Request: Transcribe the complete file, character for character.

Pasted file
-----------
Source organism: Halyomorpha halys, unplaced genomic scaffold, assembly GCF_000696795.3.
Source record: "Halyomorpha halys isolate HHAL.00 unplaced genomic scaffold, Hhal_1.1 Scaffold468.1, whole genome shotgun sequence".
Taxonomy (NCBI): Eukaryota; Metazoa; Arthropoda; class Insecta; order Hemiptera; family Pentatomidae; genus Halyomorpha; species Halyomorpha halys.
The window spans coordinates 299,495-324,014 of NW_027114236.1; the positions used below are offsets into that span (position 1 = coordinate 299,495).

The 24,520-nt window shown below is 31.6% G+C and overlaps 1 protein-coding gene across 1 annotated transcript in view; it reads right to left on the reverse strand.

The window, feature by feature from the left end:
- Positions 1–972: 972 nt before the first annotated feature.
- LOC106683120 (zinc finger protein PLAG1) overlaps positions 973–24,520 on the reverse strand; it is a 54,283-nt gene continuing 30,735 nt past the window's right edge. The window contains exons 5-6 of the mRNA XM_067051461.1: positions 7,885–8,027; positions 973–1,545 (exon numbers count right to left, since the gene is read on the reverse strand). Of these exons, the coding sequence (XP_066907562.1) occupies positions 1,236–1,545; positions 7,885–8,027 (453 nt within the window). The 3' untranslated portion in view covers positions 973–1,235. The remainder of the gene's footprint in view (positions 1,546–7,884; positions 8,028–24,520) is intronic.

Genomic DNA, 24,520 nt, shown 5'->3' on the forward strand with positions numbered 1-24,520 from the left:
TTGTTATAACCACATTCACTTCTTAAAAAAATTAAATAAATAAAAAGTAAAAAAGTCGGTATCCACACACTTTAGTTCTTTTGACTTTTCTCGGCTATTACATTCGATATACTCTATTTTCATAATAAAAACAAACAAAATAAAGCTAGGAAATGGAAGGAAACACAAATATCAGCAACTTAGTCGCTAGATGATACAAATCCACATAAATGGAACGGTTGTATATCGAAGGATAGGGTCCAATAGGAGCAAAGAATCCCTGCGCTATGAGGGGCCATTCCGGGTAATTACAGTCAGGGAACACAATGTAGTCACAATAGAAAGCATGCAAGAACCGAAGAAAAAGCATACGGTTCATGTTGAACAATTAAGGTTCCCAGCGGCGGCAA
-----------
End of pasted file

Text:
Source organism: Halyomorpha halys, unplaced genomic scaffold, assembly GCF_000696795.3.
Source record: "Halyomorpha halys isolate HHAL.00 unplaced genomic scaffold, Hhal_1.1 Scaffold468.1, whole genome shotgun sequence".
Taxonomy (NCBI): Eukaryota; Metazoa; Arthropoda; class Insecta; order Hemiptera; family Pentatomidae; genus Halyomorpha; species Halyomorpha halys.
The window spans coordinates 299,495-324,014 of NW_027114236.1; the positions used below are offsets into that span (position 1 = coordinate 299,495).

The 24,520-nt window shown below is 31.6% G+C and overlaps 1 protein-coding gene across 1 annotated transcript in view; it reads right to left on the reverse strand.

The window, feature by feature from the left end:
- Positions 1–972: 972 nt before the first annotated feature.
- LOC106683120 (zinc finger protein PLAG1) overlaps positions 973–24,520 on the reverse strand; it is a 54,283-nt gene continuing 30,735 nt past the window's right edge. The window contains exons 5-6 of the mRNA XM_067051461.1: positions 7,885–8,027; positions 973–1,545 (exon numbers count right to left, since the gene is read on the reverse strand). Of these exons, the coding sequence (XP_066907562.1) occupies positions 1,236–1,545; positions 7,885–8,027 (453 nt within the window). The 3' untranslated portion in view covers positions 973–1,235. The remainder of the gene's footprint in view (positions 1,546–7,884; positions 8,028–24,520) is intronic.

Genomic DNA, 24,520 nt, shown 5'->3' on the forward strand with positions numbered 1-24,520 from the left:
TTGTTATAACCACATTCACTTCTTAAAAAAATTAAATAAATAAAAAGTAAAAAAGTCGGTATCCACACACTTTAGTTCTTTTGACTTTTCTCGGCTATTACATTCGATATACTCTATTTTCATAATAAAAACAAACAAAATAAAGCTAGGAAATGGAAGGAAACACAAATATCAGCAACTTAGTCGCTAGATGATACAAATCCACATAAATGGAACGGTTGTATATCGAAGGATAGGGTCCAATAGGAGCAAAGAATCCCTGCGCTATGAGGGGCCATTCCGGGTAATTACAGTCAGGGAACACAATGTAGTCACAATAGAAAGCATGCAAGAACCGAAGAAAAAGCATACGGTTCATGTTGAACAATTAAGGTTCCCAGCGGCGGCAA